### Geometric Objects

After defining the data and the aesthetics we need to define the type of plot that we want for visualization. This tells the plotline that how the data points should be shown. It provides a variety of geometric objects like scatter plots, line charts, bar charts, box plots, etc. Let’s see a variety of them and how to use them.

Note: For the list of all the geoms refer to the plotnine’s geom API reference.

## Python3

 `import` `pandas as pd ` `from` `plotnine ``import` `ggplot, aes, geom_col ` ` `  `# reading dataset ` `df ``=` `pd.read_csv(``"Iris.csv"``) ` ` `  `ggplot(df) ``+` `aes(x``=``"Species"``, y``=``"SepalLengthCm"``) ``+` `geom_col()`

Output:

In the above example, we have used the geam_col() geom that is a bar plot with the base on the x-axis. We can change this to different types of geoms that we find suitable for our plot.

## Python3

 `import` `pandas as pd ` `from` `plotnine ``import` `ggplot, aes, geom_histogram ` ` `  `# reading dataset ` `df ``=` `pd.read_csv(``"Iris.csv"``) ` ` `  `ggplot(df) ``+` `aes(x``=``"SepalLengthCm"``) ``+` `geom_histogram()`

Output:

## Python3

 `import` `pandas as pd ` `from` `plotnine ``import` `ggplot, aes, geom_point ` ` `  `# reading dataset ` `df ``=` `pd.read_csv(``"Iris.csv"``) ` ` `  `ggplot(df) ``+` `aes(x``=``"Species"``, y``=``"SepalLengthCm"``) ``+` `geom_point()`

Output:

## Python3

 `import` `pandas as pd ` `from` `plotnine ``import` `ggplot, aes, geom_boxplot ` ` `  `# reading dataset ` `df ``=` `pd.read_csv(``"Iris.csv"``) ` ` `  `# passing the data to the ggplot  ` `# constructor ` `ggplot(df) ``+` `aes(x``=``"Species"``, y``=``"SepalLengthCm"``) ``+` `geom_boxplot()`

Output:

## Python3

 `import` `pandas as pd ` `from` `plotnine ``import` `ggplot, aes, geom_line ` ` `  `# reading dataset ` `df ``=` `pd.read_csv(``"Iris.csv"``) ` ` `  `ggplot(df) ``+` `aes(x``=``"Species"``, y``=``"SepalLengthCm"``) ``+` `geom_line()`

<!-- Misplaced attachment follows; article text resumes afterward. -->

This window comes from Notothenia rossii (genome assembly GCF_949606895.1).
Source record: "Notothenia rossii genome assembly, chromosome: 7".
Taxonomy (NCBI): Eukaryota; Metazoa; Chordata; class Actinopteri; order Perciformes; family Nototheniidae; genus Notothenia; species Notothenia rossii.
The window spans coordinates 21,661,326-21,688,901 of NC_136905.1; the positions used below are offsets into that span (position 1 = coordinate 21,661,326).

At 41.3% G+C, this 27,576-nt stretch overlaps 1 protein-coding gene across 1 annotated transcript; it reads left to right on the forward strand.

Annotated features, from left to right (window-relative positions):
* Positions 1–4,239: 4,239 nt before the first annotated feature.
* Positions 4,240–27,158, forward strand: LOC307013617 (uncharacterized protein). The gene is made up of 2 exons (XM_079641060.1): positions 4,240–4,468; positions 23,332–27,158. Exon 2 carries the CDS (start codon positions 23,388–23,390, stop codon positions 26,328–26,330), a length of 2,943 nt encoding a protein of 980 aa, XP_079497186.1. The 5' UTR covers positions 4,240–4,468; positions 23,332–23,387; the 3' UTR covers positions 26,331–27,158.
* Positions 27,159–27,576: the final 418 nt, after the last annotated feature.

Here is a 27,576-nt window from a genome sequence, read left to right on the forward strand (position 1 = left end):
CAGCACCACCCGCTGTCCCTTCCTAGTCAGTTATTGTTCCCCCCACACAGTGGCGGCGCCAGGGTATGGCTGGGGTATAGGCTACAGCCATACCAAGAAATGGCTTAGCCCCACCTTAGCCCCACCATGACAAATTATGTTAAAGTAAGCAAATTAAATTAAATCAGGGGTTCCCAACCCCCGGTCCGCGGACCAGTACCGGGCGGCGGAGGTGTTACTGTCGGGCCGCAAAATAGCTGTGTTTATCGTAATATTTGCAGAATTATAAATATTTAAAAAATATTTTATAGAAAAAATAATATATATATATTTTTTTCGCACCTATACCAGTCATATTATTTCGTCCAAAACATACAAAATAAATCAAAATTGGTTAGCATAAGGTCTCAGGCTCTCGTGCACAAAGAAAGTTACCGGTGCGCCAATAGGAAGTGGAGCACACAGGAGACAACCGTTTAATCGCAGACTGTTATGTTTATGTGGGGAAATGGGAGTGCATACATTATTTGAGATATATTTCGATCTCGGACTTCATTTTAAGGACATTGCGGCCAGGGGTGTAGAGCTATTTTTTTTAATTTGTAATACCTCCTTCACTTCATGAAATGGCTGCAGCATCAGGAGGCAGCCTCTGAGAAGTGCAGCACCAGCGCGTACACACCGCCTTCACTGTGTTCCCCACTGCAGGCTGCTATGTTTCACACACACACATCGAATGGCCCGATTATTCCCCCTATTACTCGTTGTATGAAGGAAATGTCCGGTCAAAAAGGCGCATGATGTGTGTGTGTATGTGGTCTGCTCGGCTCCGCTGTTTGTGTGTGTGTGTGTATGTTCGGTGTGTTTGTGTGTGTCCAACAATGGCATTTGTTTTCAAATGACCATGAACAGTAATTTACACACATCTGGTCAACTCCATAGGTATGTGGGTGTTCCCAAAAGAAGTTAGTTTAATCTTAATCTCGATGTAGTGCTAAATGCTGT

Output:

Till now we have learnt about how to create a basic chart using the concept of grammar of graphics and it’s three main components. Now let’s learn how to customize these charts using the other optional components.

## Enhacing Data visualizations using plotnine and ggplot

Here we will learn about the remaining optional components. These components are –

• Facets
• Statistical transformations
• Coordinates
• Themes

### Facets

Facets are used to plot subsets of data. it allows an individual plot for groups of data in the same image.

For example, let’s consider the tips dataset that contains information about people who probably had food at a restaurant and whether or not they left a tip, their age, gender and so on. Lets have a look at it.

Now let’s suppose we want to plot about what was the total bill according to the gender and on each day. In such cases facets can be very useful, let’s see how.

## Python3

 `import` `pandas as pd ` `from` `plotnine ``import` `ggplot, aes, facet_grid, labs, geom_col ` ` `  `# reading dataset ` `df ``=` `pd.read_csv(``"tips.csv"``) ` ` `  `( ` `    ``ggplot(df) ` `    ``+` `facet_grid(facets``=``"~sex"``) ` `    ``+` `aes(x``=``"day"``, y``=``"total_bill"``) ` `    ``+` `labs( ` `        ``x``=``"day"``, ` `        ``y``=``"total_bill"``, ` `    ``) ` `    ``+` `geom_col() ` `)`

Output:

### Statistical transformations

Statistical transformations means computing data before plotting it. It can be seen in the case of a histogram. Now let’s consider the above example, where we wanted to find the measurement of the sepal length column and now we want to distribute that measurement into 15 columns. The geom_histogram() function of the plotnine computes and plot this data automatically.

## Python3